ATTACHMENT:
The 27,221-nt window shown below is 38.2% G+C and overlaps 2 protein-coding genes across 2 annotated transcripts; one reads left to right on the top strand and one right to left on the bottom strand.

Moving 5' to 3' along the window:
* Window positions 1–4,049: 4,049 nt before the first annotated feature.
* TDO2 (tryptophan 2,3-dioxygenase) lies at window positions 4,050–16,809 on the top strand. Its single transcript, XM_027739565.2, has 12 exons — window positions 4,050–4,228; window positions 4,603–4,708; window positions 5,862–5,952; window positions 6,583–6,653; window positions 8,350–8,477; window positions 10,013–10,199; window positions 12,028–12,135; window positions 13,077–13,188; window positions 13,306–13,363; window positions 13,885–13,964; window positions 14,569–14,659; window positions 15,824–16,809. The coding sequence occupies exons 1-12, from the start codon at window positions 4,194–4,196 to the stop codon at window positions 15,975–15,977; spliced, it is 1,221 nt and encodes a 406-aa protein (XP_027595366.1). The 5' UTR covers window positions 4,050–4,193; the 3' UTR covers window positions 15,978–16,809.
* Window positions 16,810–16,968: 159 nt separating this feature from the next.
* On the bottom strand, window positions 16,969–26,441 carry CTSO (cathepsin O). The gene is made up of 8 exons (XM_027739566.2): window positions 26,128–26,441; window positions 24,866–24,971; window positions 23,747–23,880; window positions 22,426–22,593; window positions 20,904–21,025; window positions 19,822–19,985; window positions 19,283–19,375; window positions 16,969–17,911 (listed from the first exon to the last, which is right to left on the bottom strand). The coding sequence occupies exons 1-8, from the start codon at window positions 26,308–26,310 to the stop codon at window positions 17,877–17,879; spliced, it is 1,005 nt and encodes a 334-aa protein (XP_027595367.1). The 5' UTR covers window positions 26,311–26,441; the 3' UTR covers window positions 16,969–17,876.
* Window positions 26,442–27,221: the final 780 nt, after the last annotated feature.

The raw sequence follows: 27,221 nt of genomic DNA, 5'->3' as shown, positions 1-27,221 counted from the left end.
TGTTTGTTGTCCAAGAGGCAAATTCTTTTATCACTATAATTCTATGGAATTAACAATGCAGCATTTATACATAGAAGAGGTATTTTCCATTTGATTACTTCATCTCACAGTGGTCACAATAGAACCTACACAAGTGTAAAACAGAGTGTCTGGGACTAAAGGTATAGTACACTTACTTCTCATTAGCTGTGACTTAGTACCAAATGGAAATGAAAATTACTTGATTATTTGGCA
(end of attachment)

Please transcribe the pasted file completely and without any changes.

The 27,221-nt window shown below is 38.2% G+C and overlaps 2 protein-coding genes across 2 annotated transcripts; one reads left to right on the top strand and one right to left on the bottom strand.

Moving 5' to 3' along the window:
* Window positions 1–4,049: 4,049 nt before the first annotated feature.
* TDO2 (tryptophan 2,3-dioxygenase) lies at window positions 4,050–16,809 on the top strand. Its single transcript, XM_027739565.2, has 12 exons — window positions 4,050–4,228; window positions 4,603–4,708; window positions 5,862–5,952; window positions 6,583–6,653; window positions 8,350–8,477; window positions 10,013–10,199; window positions 12,028–12,135; window positions 13,077–13,188; window positions 13,306–13,363; window positions 13,885–13,964; window positions 14,569–14,659; window positions 15,824–16,809. The coding sequence occupies exons 1-12, from the start codon at window positions 4,194–4,196 to the stop codon at window positions 15,975–15,977; spliced, it is 1,221 nt and encodes a 406-aa protein (XP_027595366.1). The 5' UTR covers window positions 4,050–4,193; the 3' UTR covers window positions 15,978–16,809.
* Window positions 16,810–16,968: 159 nt separating this feature from the next.
* On the bottom strand, window positions 16,969–26,441 carry CTSO (cathepsin O). The gene is made up of 8 exons (XM_027739566.2): window positions 26,128–26,441; window positions 24,866–24,971; window positions 23,747–23,880; window positions 22,426–22,593; window positions 20,904–21,025; window positions 19,822–19,985; window positions 19,283–19,375; window positions 16,969–17,911 (listed from the first exon to the last, which is right to left on the bottom strand). The coding sequence occupies exons 1-8, from the start codon at window positions 26,308–26,310 to the stop codon at window positions 17,877–17,879; spliced, it is 1,005 nt and encodes a 334-aa protein (XP_027595367.1). The 5' UTR covers window positions 26,311–26,441; the 3' UTR covers window positions 16,969–17,876.
* Window positions 26,442–27,221: the final 780 nt, after the last annotated feature.

The raw sequence follows: 27,221 nt of genomic DNA, 5'->3' as shown, positions 1-27,221 counted from the left end.
TGTTTGTTGTCCAAGAGGCAAATTCTTTTATCACTATAATTCTATGGAATTAACAATGCAGCATTTATACATAGAAGAGGTATTTTCCATTTGATTACTTCATCTCACAGTGGTCACAATAGAACCTACACAAGTGTAAAACAGAGTGTCTGGGACTAAAGGTATAGTACACTTACTTCTCATTAGCTGTGACTTAGTACCAAATGGAAATGAAAATTACTTGATTATTTGGCA